There are others, I ‘ma sure. I am equally sure that those of us who live in earthquake prone areas will need to prepare and store prepoarations differently than those who live in Hurricane country. Know your area, know the types of needs you are most likely to have, and stock with your family in mind.

Remember to rotate through your supplies, replacing them and eating the older stock. This is important for two reasons- one is to keep your supplies in good order. The second is because it is important to be familiar with these foods. In an emergency you don’t want to be experimenting. You want to be serving meals that are familiar, and even comfortable, to all.

——————————————————————————–

This entry was posted in Uncategorized. Bookmark the permalink. Post a comment or leave a trackback: Trackback URL.

2 Comments

  1. Posted September 7, 2005 at 9:51 am | Permalink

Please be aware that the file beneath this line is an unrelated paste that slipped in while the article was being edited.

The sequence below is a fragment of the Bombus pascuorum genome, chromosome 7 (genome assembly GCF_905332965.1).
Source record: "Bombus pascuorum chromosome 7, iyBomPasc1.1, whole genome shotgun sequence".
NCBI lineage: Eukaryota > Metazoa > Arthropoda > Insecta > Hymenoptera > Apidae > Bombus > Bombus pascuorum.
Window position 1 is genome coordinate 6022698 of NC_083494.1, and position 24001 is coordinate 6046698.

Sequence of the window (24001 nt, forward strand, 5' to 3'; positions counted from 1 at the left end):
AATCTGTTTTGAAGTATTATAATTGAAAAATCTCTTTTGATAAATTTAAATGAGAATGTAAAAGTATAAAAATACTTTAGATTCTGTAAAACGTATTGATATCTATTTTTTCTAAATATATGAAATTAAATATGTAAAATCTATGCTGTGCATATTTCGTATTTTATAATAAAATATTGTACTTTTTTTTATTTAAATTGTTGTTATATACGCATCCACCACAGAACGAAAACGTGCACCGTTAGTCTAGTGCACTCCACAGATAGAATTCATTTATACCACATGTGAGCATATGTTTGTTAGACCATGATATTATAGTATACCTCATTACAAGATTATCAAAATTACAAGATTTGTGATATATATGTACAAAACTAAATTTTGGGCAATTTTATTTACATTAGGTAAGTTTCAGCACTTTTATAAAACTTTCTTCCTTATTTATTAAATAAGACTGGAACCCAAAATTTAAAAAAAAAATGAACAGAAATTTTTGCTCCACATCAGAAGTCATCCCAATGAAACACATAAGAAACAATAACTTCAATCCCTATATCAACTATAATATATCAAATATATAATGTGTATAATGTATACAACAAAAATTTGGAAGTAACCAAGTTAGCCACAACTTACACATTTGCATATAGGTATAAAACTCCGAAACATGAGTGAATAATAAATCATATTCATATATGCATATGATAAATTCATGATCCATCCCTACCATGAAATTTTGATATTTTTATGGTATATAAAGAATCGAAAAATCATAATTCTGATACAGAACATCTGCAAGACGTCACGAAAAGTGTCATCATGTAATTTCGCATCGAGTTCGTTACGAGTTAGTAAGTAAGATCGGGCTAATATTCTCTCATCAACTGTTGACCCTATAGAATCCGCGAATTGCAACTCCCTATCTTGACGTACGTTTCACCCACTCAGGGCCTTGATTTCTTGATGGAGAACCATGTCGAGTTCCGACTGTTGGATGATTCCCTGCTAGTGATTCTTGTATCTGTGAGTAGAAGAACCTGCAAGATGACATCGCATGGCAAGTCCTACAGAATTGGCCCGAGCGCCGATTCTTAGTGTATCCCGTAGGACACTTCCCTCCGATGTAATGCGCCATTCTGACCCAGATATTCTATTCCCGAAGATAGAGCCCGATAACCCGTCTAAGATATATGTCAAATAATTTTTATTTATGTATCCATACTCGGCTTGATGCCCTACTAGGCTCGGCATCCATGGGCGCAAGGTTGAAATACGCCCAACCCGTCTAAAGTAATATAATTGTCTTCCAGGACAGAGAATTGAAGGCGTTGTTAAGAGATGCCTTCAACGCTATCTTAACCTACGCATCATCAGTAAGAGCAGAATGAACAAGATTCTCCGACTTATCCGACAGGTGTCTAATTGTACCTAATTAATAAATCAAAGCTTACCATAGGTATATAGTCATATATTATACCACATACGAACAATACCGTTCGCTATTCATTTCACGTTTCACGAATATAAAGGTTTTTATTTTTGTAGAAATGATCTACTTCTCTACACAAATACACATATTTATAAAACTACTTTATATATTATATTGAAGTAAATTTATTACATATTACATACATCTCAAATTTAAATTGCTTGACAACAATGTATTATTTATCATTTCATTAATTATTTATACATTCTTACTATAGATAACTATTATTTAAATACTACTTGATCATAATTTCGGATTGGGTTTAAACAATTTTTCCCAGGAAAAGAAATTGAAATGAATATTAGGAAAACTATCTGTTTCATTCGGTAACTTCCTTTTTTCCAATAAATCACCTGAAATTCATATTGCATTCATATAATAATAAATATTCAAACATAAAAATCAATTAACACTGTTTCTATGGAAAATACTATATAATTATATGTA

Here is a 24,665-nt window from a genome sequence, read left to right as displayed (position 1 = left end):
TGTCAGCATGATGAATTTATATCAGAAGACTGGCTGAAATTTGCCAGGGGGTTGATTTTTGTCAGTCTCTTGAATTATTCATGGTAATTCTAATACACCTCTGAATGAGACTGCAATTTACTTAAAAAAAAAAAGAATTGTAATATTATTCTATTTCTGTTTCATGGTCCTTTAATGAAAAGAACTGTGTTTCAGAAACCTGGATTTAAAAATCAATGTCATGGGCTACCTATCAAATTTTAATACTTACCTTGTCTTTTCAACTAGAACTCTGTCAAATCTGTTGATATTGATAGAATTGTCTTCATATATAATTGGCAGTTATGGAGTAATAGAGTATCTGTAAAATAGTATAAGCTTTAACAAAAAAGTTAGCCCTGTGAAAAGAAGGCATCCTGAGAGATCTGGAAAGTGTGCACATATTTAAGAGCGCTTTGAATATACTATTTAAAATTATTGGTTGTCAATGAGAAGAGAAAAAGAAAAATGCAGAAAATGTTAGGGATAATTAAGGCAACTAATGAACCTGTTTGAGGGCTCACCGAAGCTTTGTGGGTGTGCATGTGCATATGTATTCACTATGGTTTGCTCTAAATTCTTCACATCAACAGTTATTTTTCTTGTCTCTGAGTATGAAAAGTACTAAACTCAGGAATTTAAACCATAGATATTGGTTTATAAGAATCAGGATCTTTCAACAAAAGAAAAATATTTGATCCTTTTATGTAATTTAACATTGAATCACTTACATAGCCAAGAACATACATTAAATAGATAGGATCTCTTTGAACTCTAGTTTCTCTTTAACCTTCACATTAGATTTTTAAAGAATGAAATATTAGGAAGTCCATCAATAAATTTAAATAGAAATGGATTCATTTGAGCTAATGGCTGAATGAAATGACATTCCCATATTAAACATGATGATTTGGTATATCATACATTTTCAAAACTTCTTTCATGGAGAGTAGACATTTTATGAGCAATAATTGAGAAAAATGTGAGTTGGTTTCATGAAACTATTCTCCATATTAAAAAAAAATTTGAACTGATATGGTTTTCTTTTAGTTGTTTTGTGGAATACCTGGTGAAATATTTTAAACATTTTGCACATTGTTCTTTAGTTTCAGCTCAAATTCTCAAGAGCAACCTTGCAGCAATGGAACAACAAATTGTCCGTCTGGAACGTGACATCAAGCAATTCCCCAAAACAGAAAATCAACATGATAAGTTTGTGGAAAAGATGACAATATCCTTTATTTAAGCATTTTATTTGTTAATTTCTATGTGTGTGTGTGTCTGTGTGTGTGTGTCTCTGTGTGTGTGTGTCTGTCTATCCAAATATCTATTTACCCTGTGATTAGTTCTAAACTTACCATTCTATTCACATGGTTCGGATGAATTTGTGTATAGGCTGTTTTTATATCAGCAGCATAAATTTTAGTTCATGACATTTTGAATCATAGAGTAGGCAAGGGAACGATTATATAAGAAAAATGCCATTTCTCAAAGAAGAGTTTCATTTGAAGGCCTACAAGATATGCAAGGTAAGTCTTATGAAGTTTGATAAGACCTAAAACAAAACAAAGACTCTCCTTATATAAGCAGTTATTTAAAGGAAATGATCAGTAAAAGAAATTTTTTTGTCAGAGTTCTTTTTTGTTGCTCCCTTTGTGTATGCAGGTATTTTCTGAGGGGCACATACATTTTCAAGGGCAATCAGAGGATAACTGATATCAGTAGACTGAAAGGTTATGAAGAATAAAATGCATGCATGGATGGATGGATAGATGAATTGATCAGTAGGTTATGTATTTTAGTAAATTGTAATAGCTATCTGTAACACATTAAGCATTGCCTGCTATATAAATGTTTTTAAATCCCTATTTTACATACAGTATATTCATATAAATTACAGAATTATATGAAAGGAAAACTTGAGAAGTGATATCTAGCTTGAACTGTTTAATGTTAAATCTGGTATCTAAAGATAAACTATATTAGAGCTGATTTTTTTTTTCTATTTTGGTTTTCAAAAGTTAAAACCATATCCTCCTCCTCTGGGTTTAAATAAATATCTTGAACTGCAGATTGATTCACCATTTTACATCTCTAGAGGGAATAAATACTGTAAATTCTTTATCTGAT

I love Ramen noodles dry. I always have a few clusters when I’m cooking the soup. I’ve also always thought it would be fun to try crunched up Ramen noodles in milk like cereal, but I’ve never done it. I couldn’t believe the reporter thought eating dry ramen noodles was a problem. They are so drenched in fat they are wonderful!

  2. Posted September 7, 2005 at 10:30 am | Permalink

    Your mention of a can opener reminded me — for those sending food to Katrina victims, keep in mind that can openers may be hard to come by. We were getting some provisions for evacuees and had included some cans of tuna until I realized this, and switched them out with pouches, which are a bit more expensive but require no equipment to open.

Post a Comment

Your email is never published nor shared. Required fields are marked *

*
*

You may use these HTML tags and attributes: <a href="" title=""> <abbr title=""> <acronym title=""> <b> <blockquote cite=""> <cite> <code> <del datetime=""> <em> <i> <q cite=""> <strike> <strong>